Meet Me at Dawn

Zinnie Harris
HER Productions
Hope Mill Theatre, Manchester

Meet Me at Dawn Credit: Lucy Ridges
Meet Me at Dawn Credit: Lucy Ridges
Meet Me at Dawn Credit: Lucy Ridges

Even under extremely challenging circumstances, Hope Mill just cannot manage to be impersonal. The warm greeting offered to audiences goes some way to mitigating the unwelcoming temperature checks, masks and screens that are (hopefully temporary) new features at the venue. Having a screen either side of the seat brings new meaning to sitting in a box at the theatre.

Hope Mill has cause to be optimistic about the future as their opening play, Meet Me at Dawn, is a strong production of Zinnie Harris’s tale of the arbitrary nature of life and coming to terms with loss.

Helen (Susan Jayne Robinson) and Robyn (Helen O’Hara) are mucking about in a boat when their antics cause the vessel to capsize. They are disorientated to be washed up on an island rather than the coast from which they set sail. A series of unsettling events provoke further confusion including Robyn’s doppelganger being seen in the distance mimicking her actions and repeating her words.

There is an ominous sense of things not being as they appear in the opening of Meet Me at Dawn. The ramp upon which the actors perform is derelict, spotted with tuffs of grass, and Jane Lalljee’s lighting pulses with menace. Zinnie Harris’s dialogue is fractured and jittery fuelled by nervous adrenaline.

Rather than pursue an eerie tone, however, director Ellie Rose sets a contemplative mood of regret and acceptance. Instead of shocks or plot twists, events in the play are treated as movements towards a conclusion which, while unwelcome, is inevitable. It is apparent from early in the play—an inner monologue by only one of the characters is audible—that the sense of isolation is mental rather than physical. Rose gently moves through stages of grief with confusion, worn-out anger and even fantasising about alternate realities explored.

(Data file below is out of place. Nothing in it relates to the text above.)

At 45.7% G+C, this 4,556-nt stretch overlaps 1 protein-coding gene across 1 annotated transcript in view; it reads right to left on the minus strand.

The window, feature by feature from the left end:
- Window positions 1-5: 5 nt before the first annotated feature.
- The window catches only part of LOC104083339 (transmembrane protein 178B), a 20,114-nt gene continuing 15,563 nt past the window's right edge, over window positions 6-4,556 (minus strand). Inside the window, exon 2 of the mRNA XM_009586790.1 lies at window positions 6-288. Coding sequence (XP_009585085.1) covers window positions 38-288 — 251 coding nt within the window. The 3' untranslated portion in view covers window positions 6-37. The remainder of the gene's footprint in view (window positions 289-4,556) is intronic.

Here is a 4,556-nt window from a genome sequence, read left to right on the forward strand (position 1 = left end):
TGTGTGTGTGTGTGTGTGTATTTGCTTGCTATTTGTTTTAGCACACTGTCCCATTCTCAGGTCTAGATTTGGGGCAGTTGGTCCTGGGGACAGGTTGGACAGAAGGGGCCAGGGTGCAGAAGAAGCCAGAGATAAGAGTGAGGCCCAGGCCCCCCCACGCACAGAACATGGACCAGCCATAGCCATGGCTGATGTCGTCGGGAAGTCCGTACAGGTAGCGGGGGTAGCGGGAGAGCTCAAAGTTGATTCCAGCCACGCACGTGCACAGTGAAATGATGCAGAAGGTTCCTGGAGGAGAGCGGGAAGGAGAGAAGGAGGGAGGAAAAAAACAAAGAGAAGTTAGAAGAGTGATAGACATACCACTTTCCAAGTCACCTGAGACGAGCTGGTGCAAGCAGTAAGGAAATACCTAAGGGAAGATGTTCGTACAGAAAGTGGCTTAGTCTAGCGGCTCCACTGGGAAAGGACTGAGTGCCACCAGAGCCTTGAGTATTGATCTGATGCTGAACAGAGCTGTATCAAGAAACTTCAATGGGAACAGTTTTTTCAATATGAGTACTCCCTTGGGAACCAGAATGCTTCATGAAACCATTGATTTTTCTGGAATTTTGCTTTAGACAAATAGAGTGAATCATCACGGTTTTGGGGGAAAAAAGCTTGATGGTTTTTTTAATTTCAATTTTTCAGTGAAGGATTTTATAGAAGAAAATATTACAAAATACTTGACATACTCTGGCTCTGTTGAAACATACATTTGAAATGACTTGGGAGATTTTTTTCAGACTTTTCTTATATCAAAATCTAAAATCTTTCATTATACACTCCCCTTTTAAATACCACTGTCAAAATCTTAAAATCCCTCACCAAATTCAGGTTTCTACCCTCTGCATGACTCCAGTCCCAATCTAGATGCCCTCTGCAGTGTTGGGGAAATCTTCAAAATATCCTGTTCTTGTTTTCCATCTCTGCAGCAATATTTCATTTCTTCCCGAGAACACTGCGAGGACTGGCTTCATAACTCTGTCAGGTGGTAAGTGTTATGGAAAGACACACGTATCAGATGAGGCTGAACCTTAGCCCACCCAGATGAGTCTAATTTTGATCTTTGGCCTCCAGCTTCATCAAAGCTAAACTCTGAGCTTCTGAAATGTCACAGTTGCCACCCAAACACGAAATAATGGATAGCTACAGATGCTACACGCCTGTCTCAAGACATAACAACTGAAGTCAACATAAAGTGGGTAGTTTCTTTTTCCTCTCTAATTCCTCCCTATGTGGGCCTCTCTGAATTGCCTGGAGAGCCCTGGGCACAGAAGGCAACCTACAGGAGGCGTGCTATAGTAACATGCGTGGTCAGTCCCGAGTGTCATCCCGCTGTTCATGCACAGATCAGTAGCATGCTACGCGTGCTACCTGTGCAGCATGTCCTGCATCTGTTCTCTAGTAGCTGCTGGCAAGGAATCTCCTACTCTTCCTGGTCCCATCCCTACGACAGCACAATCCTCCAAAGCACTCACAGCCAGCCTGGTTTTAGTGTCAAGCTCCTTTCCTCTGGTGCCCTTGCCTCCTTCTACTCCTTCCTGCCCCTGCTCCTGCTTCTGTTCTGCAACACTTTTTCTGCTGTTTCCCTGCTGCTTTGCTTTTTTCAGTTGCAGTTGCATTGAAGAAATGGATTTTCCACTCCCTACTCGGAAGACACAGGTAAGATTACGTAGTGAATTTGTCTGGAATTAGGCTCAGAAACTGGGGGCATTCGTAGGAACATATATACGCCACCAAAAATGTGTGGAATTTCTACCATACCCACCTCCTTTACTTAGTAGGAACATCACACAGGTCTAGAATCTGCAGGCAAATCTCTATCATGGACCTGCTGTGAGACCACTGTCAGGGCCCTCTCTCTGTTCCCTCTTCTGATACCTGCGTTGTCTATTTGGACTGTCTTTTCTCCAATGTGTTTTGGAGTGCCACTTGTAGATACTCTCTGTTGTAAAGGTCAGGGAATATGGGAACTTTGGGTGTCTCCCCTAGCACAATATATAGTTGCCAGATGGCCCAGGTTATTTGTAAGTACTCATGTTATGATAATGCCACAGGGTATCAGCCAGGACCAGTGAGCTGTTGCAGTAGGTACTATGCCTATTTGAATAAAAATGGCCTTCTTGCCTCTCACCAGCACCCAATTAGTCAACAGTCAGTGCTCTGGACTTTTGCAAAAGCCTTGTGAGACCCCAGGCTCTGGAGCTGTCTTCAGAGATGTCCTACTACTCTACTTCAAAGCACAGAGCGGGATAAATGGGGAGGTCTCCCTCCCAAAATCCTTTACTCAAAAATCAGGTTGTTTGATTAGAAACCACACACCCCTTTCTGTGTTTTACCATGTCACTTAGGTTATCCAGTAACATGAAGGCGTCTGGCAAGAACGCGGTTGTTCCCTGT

Susan Jayne Robinson and Helen O’Hara are a convincing couple. Jayne Robinson reacting with baffled anger at the way in which her partner seems to have squandered a vital wish; while O’Hara expresses minor resentments: a lost key, a misplaced telephone number—that seem realistically petty considering the loss she has suffered. In line with the tone of the production, the performances are made stronger by restraint; there is passion but not strident hysteria. The characters are moving towards acceptance of the inevitable through simple exhaustion—having explored all other options and being left with no choice but to submit.

Meet Me at Dawn is a mature and moving production and a fine way of welcoming back one of the region’s best venues.

Meet Me at Dawn is live from Hope Mill until 29 May, with a live-stream on 26 May, presented by Ludovico Media.

Reviewer: David Cunningham

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